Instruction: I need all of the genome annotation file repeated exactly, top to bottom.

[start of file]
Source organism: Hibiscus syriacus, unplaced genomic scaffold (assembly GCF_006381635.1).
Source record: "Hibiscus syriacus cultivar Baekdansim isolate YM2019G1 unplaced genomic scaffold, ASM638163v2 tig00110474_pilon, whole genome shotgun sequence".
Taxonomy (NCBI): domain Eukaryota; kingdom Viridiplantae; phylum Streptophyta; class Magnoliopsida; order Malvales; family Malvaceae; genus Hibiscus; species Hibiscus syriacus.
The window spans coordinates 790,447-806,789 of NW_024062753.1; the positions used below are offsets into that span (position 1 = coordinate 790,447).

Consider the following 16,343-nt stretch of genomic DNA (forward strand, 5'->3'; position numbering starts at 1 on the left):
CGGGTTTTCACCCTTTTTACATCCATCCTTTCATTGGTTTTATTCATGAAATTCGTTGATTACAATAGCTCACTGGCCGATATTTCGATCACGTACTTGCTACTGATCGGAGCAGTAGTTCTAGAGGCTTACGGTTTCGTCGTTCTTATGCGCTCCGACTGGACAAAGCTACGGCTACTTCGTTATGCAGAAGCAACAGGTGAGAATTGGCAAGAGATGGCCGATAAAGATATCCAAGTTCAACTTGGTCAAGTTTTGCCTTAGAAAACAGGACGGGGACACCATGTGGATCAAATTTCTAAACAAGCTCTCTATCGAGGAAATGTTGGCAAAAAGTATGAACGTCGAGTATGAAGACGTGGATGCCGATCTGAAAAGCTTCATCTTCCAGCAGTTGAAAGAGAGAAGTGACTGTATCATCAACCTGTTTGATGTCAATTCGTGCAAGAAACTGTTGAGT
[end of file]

Source organism: Hibiscus syriacus, unplaced genomic scaffold (assembly GCF_006381635.1).
Source record: "Hibiscus syriacus cultivar Baekdansim isolate YM2019G1 unplaced genomic scaffold, ASM638163v2 tig00110474_pilon, whole genome shotgun sequence".
Taxonomy (NCBI): domain Eukaryota; kingdom Viridiplantae; phylum Streptophyta; class Magnoliopsida; order Malvales; family Malvaceae; genus Hibiscus; species Hibiscus syriacus.
The window spans coordinates 790,447-806,789 of NW_024062753.1; the positions used below are offsets into that span (position 1 = coordinate 790,447).

Consider the following 16,343-nt stretch of genomic DNA (forward strand, 5'->3'; position numbering starts at 1 on the left):
CGGGTTTTCACCCTTTTTACATCCATCCTTTCATTGGTTTTATTCATGAAATTCGTTGATTACAATAGCTCACTGGCCGATATTTCGATCACGTACTTGCTACTGATCGGAGCAGTAGTTCTAGAGGCTTACGGTTTCGTCGTTCTTATGCGCTCCGACTGGACAAAGCTACGGCTACTTCGTTATGCAGAAGCAACAGGTGAGAATTGGCAAGAGATGGCCGATAAAGATATCCAAGTTCAACTTGGTCAAGTTTTGCCTTAGAAAACAGGACGGGGACACCATGTGGATCAAATTTCTAAACAAGCTCTCTATCGAGGAAATGTTGGCAAAAAGTATGAACGTCGAGTATGAAGACGTGGATGCCGATCTGAAAAGCTTCATCTTCCAGCAGTTGAAAGAGAGAAGTGACTGTATCATCAACCTGTTTGATGTCAATTCGTGCAAGAAACTGTTGAGT